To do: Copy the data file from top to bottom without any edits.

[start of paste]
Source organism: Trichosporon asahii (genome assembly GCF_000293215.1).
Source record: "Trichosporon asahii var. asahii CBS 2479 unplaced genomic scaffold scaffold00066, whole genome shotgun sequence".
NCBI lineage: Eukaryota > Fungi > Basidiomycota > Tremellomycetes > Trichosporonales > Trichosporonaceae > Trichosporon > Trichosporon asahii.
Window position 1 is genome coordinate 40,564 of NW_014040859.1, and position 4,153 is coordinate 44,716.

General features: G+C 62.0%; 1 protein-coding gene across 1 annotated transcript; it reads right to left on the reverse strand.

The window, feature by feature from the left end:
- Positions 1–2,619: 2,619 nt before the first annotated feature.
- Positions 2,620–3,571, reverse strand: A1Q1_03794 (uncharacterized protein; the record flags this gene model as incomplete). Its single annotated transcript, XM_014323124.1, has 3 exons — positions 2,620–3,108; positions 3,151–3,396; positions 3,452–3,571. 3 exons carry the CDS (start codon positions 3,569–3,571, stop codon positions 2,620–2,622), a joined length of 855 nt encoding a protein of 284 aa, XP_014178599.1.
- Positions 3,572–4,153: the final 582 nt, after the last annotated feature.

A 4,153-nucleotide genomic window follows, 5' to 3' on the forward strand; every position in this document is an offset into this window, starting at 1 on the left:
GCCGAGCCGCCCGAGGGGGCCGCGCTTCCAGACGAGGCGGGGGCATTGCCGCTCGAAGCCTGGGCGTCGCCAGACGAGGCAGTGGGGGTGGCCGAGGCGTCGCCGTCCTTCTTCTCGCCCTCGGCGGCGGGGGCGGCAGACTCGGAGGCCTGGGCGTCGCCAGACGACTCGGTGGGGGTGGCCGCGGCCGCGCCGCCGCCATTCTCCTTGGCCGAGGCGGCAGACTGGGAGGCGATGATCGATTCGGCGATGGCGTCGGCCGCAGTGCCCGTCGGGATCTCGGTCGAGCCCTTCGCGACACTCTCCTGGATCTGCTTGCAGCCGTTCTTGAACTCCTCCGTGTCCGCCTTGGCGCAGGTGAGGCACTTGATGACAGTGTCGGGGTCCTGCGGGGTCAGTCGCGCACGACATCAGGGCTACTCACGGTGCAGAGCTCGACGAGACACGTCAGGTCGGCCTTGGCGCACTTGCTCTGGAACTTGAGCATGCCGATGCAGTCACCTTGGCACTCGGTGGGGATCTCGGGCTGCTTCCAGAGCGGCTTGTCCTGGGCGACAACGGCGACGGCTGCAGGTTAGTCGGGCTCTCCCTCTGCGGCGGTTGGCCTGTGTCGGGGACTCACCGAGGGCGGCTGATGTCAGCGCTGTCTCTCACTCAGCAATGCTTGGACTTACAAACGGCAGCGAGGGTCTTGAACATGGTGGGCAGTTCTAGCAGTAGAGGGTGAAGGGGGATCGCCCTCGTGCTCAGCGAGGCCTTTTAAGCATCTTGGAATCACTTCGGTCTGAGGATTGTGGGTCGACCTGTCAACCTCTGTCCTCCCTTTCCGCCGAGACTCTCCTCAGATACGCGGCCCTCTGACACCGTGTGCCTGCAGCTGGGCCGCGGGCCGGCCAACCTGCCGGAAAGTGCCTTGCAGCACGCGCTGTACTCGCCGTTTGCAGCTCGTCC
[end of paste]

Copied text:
Source organism: Trichosporon asahii (genome assembly GCF_000293215.1).
Source record: "Trichosporon asahii var. asahii CBS 2479 unplaced genomic scaffold scaffold00066, whole genome shotgun sequence".
NCBI lineage: Eukaryota > Fungi > Basidiomycota > Tremellomycetes > Trichosporonales > Trichosporonaceae > Trichosporon > Trichosporon asahii.
Window position 1 is genome coordinate 40,564 of NW_014040859.1, and position 4,153 is coordinate 44,716.

General features: G+C 62.0%; 1 protein-coding gene across 1 annotated transcript; it reads right to left on the reverse strand.

The window, feature by feature from the left end:
- Positions 1–2,619: 2,619 nt before the first annotated feature.
- Positions 2,620–3,571, reverse strand: A1Q1_03794 (uncharacterized protein; the record flags this gene model as incomplete). Its single annotated transcript, XM_014323124.1, has 3 exons — positions 2,620–3,108; positions 3,151–3,396; positions 3,452–3,571. 3 exons carry the CDS (start codon positions 3,569–3,571, stop codon positions 2,620–2,622), a joined length of 855 nt encoding a protein of 284 aa, XP_014178599.1.
- Positions 3,572–4,153: the final 582 nt, after the last annotated feature.

A 4,153-nucleotide genomic window follows, 5' to 3' on the forward strand; every position in this document is an offset into this window, starting at 1 on the left:
GCCGAGCCGCCCGAGGGGGCCGCGCTTCCAGACGAGGCGGGGGCATTGCCGCTCGAAGCCTGGGCGTCGCCAGACGAGGCAGTGGGGGTGGCCGAGGCGTCGCCGTCCTTCTTCTCGCCCTCGGCGGCGGGGGCGGCAGACTCGGAGGCCTGGGCGTCGCCAGACGACTCGGTGGGGGTGGCCGCGGCCGCGCCGCCGCCATTCTCCTTGGCCGAGGCGGCAGACTGGGAGGCGATGATCGATTCGGCGATGGCGTCGGCCGCAGTGCCCGTCGGGATCTCGGTCGAGCCCTTCGCGACACTCTCCTGGATCTGCTTGCAGCCGTTCTTGAACTCCTCCGTGTCCGCCTTGGCGCAGGTGAGGCACTTGATGACAGTGTCGGGGTCCTGCGGGGTCAGTCGCGCACGACATCAGGGCTACTCACGGTGCAGAGCTCGACGAGACACGTCAGGTCGGCCTTGGCGCACTTGCTCTGGAACTTGAGCATGCCGATGCAGTCACCTTGGCACTCGGTGGGGATCTCGGGCTGCTTCCAGAGCGGCTTGTCCTGGGCGACAACGGCGACGGCTGCAGGTTAGTCGGGCTCTCCCTCTGCGGCGGTTGGCCTGTGTCGGGGACTCACCGAGGGCGGCTGATGTCAGCGCTGTCTCTCACTCAGCAATGCTTGGACTTACAAACGGCAGCGAGGGTCTTGAACATGGTGGGCAGTTCTAGCAGTAGAGGGTGAAGGGGGATCGCCCTCGTGCTCAGCGAGGCCTTTTAAGCATCTTGGAATCACTTCGGTCTGAGGATTGTGGGTCGACCTGTCAACCTCTGTCCTCCCTTTCCGCCGAGACTCTCCTCAGATACGCGGCCCTCTGACACCGTGTGCCTGCAGCTGGGCCGCGGGCCGGCCAACCTGCCGGAAAGTGCCTTGCAGCACGCGCTGTACTCGCCGTTTGCAGCTCGTCC